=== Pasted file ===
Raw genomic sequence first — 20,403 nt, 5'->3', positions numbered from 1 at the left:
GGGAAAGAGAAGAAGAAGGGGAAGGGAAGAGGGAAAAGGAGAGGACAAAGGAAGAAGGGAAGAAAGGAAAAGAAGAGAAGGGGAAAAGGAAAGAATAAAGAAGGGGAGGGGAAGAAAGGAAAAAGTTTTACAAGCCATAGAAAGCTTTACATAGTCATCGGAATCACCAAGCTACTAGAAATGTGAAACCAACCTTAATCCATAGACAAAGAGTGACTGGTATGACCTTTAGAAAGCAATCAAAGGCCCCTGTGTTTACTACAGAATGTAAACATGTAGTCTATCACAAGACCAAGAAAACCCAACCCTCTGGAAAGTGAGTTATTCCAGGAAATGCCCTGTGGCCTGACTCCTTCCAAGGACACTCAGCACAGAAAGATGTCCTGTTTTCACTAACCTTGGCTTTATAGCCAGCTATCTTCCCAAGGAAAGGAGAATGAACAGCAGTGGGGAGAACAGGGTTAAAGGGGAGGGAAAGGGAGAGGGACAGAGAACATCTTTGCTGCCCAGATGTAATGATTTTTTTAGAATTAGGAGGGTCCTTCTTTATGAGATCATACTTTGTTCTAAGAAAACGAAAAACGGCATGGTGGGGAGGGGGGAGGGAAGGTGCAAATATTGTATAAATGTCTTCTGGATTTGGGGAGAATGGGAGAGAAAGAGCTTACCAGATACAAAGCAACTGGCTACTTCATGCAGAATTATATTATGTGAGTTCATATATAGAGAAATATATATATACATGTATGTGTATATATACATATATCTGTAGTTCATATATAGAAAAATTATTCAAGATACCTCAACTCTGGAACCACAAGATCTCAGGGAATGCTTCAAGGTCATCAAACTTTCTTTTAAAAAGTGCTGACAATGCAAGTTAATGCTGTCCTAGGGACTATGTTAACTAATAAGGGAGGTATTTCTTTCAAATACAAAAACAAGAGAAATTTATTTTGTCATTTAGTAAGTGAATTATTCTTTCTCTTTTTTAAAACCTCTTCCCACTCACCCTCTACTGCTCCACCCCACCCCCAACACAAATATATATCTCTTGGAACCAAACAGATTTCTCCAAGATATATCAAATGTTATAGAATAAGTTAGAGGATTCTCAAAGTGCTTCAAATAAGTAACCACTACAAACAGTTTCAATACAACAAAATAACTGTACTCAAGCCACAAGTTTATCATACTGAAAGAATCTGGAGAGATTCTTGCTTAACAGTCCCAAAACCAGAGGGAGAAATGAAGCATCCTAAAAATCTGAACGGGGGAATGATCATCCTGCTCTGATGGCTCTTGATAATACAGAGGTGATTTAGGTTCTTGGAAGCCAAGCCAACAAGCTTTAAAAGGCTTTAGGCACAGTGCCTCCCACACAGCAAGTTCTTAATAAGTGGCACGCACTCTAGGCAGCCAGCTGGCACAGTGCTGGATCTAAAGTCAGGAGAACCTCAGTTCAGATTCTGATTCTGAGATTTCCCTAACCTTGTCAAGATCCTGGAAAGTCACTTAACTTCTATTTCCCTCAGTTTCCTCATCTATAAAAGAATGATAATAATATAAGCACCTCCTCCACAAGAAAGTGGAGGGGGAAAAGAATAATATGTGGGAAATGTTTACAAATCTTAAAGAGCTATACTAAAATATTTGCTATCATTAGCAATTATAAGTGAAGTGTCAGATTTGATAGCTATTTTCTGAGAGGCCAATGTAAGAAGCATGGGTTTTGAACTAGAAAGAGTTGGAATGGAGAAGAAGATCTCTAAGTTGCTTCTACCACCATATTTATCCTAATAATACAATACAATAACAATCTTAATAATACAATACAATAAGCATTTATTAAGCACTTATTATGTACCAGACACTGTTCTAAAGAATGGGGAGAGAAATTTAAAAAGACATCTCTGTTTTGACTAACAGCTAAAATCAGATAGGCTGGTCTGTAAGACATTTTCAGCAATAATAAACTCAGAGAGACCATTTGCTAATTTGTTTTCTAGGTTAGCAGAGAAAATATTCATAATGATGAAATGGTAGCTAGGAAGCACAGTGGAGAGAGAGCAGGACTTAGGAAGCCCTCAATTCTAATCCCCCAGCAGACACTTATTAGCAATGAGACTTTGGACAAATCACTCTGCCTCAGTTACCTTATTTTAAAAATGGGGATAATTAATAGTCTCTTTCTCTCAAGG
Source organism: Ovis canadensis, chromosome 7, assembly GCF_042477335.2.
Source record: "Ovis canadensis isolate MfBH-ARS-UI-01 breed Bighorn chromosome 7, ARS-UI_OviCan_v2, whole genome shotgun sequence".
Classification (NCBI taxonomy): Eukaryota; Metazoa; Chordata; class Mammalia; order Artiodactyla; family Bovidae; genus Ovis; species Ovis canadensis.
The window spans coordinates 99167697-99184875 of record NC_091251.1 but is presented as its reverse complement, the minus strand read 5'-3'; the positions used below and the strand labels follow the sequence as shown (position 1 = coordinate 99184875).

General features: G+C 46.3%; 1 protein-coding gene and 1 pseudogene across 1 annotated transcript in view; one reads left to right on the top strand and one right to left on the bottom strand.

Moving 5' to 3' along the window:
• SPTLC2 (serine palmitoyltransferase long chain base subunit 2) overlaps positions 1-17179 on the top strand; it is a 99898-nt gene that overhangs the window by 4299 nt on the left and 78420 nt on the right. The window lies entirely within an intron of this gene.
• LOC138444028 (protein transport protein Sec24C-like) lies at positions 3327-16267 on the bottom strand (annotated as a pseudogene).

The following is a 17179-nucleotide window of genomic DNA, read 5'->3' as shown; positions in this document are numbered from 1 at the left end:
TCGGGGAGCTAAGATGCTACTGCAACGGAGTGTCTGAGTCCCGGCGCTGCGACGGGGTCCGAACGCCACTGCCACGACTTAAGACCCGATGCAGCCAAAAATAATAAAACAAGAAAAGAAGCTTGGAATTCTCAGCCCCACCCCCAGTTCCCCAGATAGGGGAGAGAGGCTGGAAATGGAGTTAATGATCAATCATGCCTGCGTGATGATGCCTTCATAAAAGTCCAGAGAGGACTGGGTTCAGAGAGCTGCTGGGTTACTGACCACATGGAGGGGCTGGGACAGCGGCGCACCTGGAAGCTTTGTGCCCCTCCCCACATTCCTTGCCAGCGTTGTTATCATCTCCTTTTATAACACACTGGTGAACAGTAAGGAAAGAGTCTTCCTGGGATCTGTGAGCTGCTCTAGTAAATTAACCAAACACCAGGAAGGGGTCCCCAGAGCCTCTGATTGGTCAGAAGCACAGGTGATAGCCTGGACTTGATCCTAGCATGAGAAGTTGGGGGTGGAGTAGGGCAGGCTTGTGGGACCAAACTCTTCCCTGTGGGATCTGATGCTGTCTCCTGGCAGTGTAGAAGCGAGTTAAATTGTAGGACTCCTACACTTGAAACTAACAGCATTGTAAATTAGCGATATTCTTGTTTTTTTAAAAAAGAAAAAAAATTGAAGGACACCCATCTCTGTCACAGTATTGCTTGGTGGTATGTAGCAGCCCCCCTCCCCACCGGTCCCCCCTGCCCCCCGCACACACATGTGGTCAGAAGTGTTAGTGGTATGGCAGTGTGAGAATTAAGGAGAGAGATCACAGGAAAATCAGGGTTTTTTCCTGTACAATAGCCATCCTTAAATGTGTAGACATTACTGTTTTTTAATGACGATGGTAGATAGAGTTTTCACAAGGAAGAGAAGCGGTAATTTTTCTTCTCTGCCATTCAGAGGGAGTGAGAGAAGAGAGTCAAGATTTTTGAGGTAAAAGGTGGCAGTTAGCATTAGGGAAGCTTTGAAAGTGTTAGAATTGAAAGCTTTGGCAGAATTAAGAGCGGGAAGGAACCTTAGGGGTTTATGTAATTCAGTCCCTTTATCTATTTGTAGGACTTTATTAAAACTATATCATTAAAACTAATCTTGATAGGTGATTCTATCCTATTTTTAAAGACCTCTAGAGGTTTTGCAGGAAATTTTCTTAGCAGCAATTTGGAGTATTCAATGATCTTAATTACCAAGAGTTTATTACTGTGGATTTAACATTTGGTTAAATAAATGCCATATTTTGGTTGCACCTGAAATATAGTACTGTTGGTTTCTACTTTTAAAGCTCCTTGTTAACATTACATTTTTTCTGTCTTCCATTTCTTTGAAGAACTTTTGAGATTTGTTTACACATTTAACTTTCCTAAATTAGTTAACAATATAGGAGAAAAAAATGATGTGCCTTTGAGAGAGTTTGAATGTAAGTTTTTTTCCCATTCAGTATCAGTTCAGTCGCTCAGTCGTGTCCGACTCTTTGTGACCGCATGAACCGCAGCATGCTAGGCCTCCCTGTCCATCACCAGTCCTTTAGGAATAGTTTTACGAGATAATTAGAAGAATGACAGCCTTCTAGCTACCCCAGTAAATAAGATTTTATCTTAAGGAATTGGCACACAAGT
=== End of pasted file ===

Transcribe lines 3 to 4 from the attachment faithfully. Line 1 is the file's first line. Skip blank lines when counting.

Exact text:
Source organism: Ovis canadensis, chromosome 7, assembly GCF_042477335.2.
Source record: "Ovis canadensis isolate MfBH-ARS-UI-01 breed Bighorn chromosome 7, ARS-UI_OviCan_v2, whole genome shotgun sequence".